If you are an artist and you don’t recognize the name of Moses,” Pagliasays, “then the West is dead. It’s over. It has committed suicide.
The art world is in spiritual crisis—it has not had a new idea in years. So argues the cultural critic and feminist provocateur Camille Paglia in her new book,Glittering Images: A Journey Through Art From Egypt to Star Wars. The book—intended as a companion piece to her 2005 volume of poetry criticism, Break, Blow, Burn—is a slim survey of Western art in 29 essays, each focusing on a single work of art. The works include the idols of Cyclades (circa 3500–2300 B.C.), Bernini’s Chair of Saint Peter (circa 1647–53), Picasso’s Les Demoiselles d’Avignon (1907), and some surprises—like the Star Wars film Revenge of the Sith by George Lucas. The format of the book, Paglia explains in her introduction, is based on Catholic breviaries of devotional images, “like mass cards of the saints.” Recently I spent an afternoon with Paglia at the Philadelphia Museum of Art, where we spoke about her new book, religion, and the state of art and culture today.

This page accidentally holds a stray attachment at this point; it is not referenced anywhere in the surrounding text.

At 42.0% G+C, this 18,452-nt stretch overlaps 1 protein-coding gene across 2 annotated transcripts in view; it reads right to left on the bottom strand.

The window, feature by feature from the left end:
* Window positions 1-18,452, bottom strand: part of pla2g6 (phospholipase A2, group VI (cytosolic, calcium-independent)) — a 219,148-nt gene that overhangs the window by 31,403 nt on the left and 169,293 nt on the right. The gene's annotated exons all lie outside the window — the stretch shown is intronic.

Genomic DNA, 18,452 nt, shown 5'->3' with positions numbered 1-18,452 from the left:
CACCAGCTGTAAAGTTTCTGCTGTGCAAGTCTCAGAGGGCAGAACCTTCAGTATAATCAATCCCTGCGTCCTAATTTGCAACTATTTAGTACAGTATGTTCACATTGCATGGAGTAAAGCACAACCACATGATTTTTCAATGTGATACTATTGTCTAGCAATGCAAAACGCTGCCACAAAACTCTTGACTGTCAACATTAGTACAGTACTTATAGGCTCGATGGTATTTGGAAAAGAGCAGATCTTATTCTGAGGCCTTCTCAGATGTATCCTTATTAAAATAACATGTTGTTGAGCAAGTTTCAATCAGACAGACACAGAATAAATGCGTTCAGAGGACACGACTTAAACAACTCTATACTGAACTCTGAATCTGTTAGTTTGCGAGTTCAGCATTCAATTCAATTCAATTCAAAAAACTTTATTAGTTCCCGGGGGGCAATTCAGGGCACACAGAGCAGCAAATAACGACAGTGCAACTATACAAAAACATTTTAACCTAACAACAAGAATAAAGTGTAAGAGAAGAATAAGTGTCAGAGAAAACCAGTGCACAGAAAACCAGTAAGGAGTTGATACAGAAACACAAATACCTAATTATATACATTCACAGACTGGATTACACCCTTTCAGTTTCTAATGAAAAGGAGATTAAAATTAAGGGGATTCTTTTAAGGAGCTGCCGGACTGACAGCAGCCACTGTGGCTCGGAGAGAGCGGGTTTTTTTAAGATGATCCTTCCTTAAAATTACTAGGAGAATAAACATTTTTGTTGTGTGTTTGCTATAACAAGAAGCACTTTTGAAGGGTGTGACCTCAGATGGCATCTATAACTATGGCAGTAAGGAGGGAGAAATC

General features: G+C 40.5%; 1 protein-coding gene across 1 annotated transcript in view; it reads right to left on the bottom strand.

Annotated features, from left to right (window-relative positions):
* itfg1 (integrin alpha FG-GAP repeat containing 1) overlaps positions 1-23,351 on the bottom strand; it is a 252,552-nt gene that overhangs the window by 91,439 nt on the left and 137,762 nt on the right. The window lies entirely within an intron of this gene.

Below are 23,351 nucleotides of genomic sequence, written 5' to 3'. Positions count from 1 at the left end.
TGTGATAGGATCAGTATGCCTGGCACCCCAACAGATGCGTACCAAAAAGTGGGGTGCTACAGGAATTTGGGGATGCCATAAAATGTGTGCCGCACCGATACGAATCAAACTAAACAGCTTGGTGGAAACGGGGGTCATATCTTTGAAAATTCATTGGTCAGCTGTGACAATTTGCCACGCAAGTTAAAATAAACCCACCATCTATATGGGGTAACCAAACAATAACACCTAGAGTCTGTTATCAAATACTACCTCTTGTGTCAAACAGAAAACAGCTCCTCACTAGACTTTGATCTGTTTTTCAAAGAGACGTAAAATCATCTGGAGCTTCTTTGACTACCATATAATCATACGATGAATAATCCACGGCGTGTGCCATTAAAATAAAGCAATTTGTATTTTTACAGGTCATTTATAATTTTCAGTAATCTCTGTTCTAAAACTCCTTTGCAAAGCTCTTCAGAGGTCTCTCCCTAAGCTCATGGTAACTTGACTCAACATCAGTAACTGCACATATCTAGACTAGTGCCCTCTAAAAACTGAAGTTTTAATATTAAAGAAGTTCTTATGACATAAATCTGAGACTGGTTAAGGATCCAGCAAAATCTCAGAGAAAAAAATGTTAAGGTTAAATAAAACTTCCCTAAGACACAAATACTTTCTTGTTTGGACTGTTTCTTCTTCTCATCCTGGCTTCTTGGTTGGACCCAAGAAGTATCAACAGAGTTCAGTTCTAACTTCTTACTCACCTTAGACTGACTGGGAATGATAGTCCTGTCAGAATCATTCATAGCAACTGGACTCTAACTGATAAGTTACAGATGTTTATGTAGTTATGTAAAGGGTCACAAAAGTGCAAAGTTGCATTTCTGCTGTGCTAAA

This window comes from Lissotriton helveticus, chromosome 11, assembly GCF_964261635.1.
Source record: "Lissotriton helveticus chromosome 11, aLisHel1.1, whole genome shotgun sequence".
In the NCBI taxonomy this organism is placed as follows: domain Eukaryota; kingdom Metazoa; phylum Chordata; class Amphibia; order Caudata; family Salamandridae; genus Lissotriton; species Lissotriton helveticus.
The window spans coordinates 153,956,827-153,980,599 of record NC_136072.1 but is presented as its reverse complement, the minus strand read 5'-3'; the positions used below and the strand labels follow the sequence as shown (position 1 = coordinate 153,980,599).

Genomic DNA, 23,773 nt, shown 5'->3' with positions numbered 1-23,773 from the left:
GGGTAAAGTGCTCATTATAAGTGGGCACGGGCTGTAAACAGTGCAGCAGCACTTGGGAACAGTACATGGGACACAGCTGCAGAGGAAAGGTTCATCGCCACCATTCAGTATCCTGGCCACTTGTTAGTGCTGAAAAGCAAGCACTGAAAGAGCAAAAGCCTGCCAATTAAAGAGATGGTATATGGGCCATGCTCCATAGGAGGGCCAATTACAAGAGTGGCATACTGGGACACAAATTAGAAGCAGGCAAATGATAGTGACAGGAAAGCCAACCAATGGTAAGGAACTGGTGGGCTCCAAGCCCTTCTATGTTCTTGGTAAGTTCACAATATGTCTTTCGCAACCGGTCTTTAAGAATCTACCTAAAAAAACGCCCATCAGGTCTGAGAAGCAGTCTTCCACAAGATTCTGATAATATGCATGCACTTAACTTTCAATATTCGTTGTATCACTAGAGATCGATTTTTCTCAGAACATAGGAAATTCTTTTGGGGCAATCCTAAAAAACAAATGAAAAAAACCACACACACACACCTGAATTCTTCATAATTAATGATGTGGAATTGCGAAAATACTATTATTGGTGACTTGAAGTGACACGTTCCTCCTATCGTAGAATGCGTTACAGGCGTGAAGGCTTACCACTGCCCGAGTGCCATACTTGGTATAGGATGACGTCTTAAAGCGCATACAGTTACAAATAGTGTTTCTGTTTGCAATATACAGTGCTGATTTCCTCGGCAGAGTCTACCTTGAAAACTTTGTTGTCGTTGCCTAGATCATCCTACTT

For Paglia, the spiritual quest defines all great art—all art that lasts. But in our secular age, the liberal crusade against religion has also taken a toll on art. “Sneering at religion is juvenile, symptomatic of a stunted imagination,” Paglia writes. “Yet that cynical posture has become de rigueur in the art world—simply another reason for the shallow derivativeness of so much contemporary art, which has no big ideas left.” Historically the great art of the West has had religious themes, either explicit or implicit. “The Bible, the basis for so much great art, moves deeper than anything coming out of the culture today,” Paglia says. As a result of its spiritual bankruptcy, art is losing its prominence in our culture. “Art makes news today,” she writes, “only when a painting is stolen or auctioned at a record price.”